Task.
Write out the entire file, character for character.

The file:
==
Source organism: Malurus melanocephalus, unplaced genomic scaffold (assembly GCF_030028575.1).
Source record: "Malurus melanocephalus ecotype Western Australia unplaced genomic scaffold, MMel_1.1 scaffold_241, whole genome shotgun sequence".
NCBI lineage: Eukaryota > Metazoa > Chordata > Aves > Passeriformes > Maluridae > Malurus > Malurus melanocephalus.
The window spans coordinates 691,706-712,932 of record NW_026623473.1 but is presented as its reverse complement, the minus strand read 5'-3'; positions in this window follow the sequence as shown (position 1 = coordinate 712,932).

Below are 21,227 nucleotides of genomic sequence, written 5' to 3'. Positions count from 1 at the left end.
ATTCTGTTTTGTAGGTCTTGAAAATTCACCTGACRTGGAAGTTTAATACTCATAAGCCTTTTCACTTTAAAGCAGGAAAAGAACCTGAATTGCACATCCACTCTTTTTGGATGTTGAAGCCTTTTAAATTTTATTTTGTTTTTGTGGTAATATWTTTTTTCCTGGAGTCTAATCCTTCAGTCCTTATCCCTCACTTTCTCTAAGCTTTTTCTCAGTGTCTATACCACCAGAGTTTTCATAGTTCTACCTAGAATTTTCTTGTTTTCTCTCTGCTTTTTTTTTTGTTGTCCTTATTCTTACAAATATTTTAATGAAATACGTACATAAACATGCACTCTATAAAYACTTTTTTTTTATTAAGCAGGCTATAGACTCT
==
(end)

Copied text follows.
Source organism: Malurus melanocephalus, unplaced genomic scaffold (assembly GCF_030028575.1).
Source record: "Malurus melanocephalus ecotype Western Australia unplaced genomic scaffold, MMel_1.1 scaffold_241, whole genome shotgun sequence".
NCBI lineage: Eukaryota > Metazoa > Chordata > Aves > Passeriformes > Maluridae > Malurus > Malurus melanocephalus.
The window spans coordinates 691,706-712,932 of record NW_026623473.1 but is presented as its reverse complement, the minus strand read 5'-3'; positions in this window follow the sequence as shown (position 1 = coordinate 712,932).

Below are 21,227 nucleotides of genomic sequence, written 5' to 3'. Positions count from 1 at the left end.
ATTCTGTTTTGTAGGTCTTGAAAATTCACCTGACRTGGAAGTTTAATACTCATAAGCCTTTTCACTTTAAAGCAGGAAAAGAACCTGAATTGCACATCCACTCTTTTTGGATGTTGAAGCCTTTTAAATTTTATTTTGTTTTTGTGGTAATATWTTTTTTCCTGGAGTCTAATCCTTCAGTCCTTATCCCTCACTTTCTCTAAGCTTTTTCTCAGTGTCTATACCACCAGAGTTTTCATAGTTCTACCTAGAATTTTCTTGTTTTCTCTCTGCTTTTTTTTTTGTTGTCCTTATTCTTACAAATATTTTAATGAAATACGTACATAAACATGCACTCTATAAAYACTTTTTTTTTATTAAGCAGGCTATAGACTCT